Florida Amendment 13: Greyhound racing

The battle over Amendment 13 is heating up, one bark at a time.

Mary Beth Constante has surprising reasons to oppose the ban, especially because she owns a retired greyhound, Ellie, who is now 3.

"She just ducks down there and goes into the water," Constante said during a recent outing to Davis Islands' dog beach. "We get them spayed or neutered, teeth cleaned microchipped, all that good stuff."

During her previous life, Ellie raced in Arkansas. She wasn't very good at it, Constante admits.

"She had 30 whole races, and won one."

Ironically, Ellie's serene life is why Constante is so against a ban on dog racing. 

"That is 8,000 to 10,000 dogs in the state that need homes. Where do they go?" she asked. "As a person in adoption, that is terrifying to me, because you probably have to make some hard decisions."

There are 12 tracks statewide, including Derby Lane in St. Petersburg.

Proponents of Amendment 13 point out tracks would have until the end of 2020 to end racing. 

"I think we really have a shot at this now," said Sherry Silk of the Humane Society of Tampa Bay. 

Silk is on the Committee to Protect Dogs, a group backing the amendment. The committee is reportedly spending $2.3 million to run spots that supposedly show dogs inhumanely confined.

"They love to run, I would never dispute that," said Silk. "But they love to be in a family, I believe, moreso than in a cage for most of their life, month after month, year after year."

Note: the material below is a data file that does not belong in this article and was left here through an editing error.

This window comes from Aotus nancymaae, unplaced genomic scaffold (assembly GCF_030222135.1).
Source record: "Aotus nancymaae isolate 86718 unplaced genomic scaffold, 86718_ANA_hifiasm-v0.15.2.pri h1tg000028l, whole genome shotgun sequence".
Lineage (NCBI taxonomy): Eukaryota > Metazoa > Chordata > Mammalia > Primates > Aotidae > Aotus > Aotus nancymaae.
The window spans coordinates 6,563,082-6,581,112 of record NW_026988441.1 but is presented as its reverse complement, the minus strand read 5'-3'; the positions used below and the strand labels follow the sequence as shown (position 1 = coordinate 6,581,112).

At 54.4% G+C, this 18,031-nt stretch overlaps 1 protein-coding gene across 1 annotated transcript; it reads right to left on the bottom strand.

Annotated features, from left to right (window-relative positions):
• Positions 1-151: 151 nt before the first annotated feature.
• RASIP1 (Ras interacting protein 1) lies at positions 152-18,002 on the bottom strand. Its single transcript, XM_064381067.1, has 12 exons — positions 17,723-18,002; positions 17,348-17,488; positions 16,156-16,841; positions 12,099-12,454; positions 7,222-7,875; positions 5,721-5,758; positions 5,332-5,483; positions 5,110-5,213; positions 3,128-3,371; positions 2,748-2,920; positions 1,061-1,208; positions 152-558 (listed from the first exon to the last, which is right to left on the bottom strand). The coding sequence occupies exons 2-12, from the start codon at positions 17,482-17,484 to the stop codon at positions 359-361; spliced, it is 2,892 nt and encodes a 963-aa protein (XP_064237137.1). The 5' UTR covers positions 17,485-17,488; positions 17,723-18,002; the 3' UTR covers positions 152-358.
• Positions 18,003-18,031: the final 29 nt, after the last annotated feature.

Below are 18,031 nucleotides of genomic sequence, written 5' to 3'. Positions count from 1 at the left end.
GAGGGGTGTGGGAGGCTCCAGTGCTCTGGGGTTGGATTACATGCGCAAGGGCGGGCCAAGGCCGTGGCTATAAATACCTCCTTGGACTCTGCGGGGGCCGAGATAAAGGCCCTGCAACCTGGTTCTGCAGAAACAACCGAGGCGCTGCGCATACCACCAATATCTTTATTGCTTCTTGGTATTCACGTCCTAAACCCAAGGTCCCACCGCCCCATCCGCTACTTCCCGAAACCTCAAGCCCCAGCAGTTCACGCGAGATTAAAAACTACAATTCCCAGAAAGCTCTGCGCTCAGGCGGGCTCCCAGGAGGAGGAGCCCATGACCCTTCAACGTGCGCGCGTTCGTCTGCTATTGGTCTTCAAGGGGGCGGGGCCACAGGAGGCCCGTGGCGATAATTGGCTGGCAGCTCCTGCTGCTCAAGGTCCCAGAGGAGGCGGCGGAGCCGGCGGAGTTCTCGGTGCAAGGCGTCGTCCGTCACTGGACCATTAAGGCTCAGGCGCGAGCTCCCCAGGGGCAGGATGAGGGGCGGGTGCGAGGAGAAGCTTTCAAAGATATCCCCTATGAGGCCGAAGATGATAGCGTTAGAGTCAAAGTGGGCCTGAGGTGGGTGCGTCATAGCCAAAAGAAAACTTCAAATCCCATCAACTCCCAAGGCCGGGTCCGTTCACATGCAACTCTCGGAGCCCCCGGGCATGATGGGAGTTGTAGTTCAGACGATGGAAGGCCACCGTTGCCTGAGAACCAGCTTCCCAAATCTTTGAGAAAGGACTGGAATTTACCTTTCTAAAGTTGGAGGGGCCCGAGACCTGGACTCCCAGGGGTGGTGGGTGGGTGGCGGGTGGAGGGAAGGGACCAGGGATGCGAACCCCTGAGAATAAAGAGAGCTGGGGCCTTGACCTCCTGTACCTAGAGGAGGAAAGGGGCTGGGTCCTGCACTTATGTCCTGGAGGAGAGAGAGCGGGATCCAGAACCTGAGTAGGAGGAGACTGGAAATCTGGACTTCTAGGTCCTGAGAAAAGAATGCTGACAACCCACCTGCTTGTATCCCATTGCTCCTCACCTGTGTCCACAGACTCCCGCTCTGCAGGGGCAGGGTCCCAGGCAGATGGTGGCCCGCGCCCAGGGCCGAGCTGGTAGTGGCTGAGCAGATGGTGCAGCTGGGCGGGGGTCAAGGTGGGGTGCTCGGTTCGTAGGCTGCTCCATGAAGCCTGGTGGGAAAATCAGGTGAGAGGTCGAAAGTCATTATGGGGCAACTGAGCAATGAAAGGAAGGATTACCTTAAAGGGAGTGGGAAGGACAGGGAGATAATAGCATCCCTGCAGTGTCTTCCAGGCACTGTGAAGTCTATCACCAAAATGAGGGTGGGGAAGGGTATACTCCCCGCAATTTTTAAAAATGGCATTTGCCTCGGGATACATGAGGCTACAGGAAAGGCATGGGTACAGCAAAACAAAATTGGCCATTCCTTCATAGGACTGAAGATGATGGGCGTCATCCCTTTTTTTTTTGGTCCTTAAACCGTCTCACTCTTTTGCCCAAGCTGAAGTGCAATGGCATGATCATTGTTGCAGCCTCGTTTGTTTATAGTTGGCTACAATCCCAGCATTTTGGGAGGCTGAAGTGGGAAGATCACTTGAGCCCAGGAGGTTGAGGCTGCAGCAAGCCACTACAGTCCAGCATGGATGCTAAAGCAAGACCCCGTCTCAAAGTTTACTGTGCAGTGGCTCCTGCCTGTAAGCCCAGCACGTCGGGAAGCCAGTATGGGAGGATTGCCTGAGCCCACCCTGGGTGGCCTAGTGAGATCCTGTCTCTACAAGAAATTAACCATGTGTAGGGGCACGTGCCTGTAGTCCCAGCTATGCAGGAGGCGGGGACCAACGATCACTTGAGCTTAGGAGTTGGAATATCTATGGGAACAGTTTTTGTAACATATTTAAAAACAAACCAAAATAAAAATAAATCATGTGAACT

After years of trying, proponents were finally successful in getting the Constitution Revision Commission to put a greyhound-racing ban onto the ballot. 

But they are concerned about voter fatigue, that all the high-profile political races and the need to wade through 13 amendments will lead some to leave that part of the ballot blank.

"It's clutter, it's noise, and people just (may think), ‘I don't quite understand it,’" said Silk.

Despite recent involvement by the NRA, which is insisting members vote against the ban, those against it insist they're the grassroots effort. 

Because the ban would also carve out an exemption for tracks to keep poker rooms and slot machines open, they believe the anti-greyhound racing movement is a Trojan horse for expanded gambling in Florida.

"That is easy money," said Constante. "They don't have to pay employees; they don't have to keep up a track."

It's unlikely Ellie ever would have thought retirement would bring this much controversy.